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Apologies for absence and notification of substitute members
Apologies for absence were received from Julia Osborn (parish member).
Local code of conduct - disclosure of interests
In accordance with the local Code of Conduct, a councillor is required to disclose at the meeting any disclosable pecuniary interest (DPI) that they may have in respect of any matter for consideration on this agenda. Any councillor with a DPI must notparticipate in any discussion or vote regarding that matter and they must also withdraw from the meeting immediately before consideration of the matter.
If that DPI has not been registered, you must notify the Monitoring Officer of the details of the DPI within 28 days of the date of the meeting.
Councillors are further invited to disclose any non-pecuniary interest which may be relevant to any matter on this agenda, in the interests of transparency, and to confirm that it will not affect their objectivity in relation to that matter.
There were no disclosures of interest.
To confirm the minutes of the meeting of the Corporate Governance and Standards Committee held on 18 June 2020.
The Committee confirmed as a correct record the minutes of the meeting held on 18 June 2020. The Chairman would sign the minutes at the earliest opportunity.
The Committee considered the Capital and Investment Outturn Report for 2019-20, which had included:
· a summary of the economic factors affecting the approved strategy and counterparty update
· a summary of the approved strategy for 2019-20
· a summary of the treasury management activity for 2019-20
· details of compliance with the treasury and prudential indicators
· non-treasury investments
· capital programme
· risks and performance
· Minimum Revenue Provision (MRP)
· details of external service providers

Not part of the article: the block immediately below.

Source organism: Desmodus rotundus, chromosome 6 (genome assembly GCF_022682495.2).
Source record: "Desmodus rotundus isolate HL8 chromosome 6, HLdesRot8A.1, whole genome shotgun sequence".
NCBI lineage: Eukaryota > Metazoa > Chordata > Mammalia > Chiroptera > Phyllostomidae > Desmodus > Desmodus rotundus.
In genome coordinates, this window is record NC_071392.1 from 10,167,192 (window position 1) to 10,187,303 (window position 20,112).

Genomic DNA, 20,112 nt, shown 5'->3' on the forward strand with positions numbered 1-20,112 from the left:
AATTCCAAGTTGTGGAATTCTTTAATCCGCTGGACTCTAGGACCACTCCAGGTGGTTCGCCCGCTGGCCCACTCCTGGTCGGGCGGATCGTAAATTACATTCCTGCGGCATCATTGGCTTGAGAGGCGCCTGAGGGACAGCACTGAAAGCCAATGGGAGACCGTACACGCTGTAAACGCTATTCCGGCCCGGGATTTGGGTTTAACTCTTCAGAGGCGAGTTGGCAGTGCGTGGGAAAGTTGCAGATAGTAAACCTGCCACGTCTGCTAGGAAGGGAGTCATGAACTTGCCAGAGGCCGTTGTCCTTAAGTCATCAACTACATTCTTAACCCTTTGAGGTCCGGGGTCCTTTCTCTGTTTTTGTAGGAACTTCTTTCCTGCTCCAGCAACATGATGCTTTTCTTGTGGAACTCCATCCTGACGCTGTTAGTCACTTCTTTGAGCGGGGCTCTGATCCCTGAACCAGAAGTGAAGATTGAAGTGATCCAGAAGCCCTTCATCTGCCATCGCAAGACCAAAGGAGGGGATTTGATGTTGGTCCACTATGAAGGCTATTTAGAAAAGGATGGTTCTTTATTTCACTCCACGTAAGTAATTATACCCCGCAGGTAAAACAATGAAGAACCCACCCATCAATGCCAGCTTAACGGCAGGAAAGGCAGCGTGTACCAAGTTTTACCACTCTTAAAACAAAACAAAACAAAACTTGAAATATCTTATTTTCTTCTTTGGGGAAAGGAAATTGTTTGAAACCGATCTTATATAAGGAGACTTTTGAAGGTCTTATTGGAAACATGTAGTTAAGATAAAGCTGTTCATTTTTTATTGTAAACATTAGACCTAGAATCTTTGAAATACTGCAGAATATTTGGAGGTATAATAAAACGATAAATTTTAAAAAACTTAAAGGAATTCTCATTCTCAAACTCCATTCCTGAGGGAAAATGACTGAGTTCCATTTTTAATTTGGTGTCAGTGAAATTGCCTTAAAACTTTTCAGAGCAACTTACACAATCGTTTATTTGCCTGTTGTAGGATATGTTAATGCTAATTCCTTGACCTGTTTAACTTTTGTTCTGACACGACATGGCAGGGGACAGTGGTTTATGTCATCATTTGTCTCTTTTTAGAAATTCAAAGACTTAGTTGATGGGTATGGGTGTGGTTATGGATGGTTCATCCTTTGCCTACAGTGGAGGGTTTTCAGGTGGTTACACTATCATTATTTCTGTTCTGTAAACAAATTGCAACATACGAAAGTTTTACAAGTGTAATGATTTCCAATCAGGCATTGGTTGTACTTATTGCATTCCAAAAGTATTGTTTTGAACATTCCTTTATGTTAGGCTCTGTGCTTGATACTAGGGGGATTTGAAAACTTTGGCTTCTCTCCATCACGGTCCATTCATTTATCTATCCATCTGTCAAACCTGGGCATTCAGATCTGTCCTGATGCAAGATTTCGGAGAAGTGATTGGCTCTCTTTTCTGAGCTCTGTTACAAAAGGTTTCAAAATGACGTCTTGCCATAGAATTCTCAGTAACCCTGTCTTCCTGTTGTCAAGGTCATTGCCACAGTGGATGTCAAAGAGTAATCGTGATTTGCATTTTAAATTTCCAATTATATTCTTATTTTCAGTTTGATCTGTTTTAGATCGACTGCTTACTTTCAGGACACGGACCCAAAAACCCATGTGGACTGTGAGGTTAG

· details of training
The Committee was informed that total expenditure on the General Fund capital programme in 2019-20 had been £48.1 million, which was less than the budget by £38.7 million. Details of the revised estimate and actual expenditure in the year for each scheme were set out in Appendix 3 to the report. Although the budget for Minimum Revenue Provision (MRP) had been £1.02 million, the outturn had been £926,639, due to slippage in the capital programme in 2018-19.
Councillors noted that the Council’s investment property portfolio stood at £153 million as at 31 March 2020. Rental income had been £8.4 million, and income return was 6% against the benchmark of 4.7%.
The Council’s cash balances had built up over a number of years, and reflected the strong balance sheet, with considerable revenue and capital reserves. Officers carried out the treasury function within the parameters set by the Council each year in the Capital and Investment Strategy. As at 31 March 2020, the Council held £107.6 million in investments, £44 million of short-term borrowing and £192 million of long-term borrowing, resulting in net debt of £129 million.
The report confirmed that the Council had complied with its prudential indicators, treasury management policy statement, and treasury management practices for 2019-20.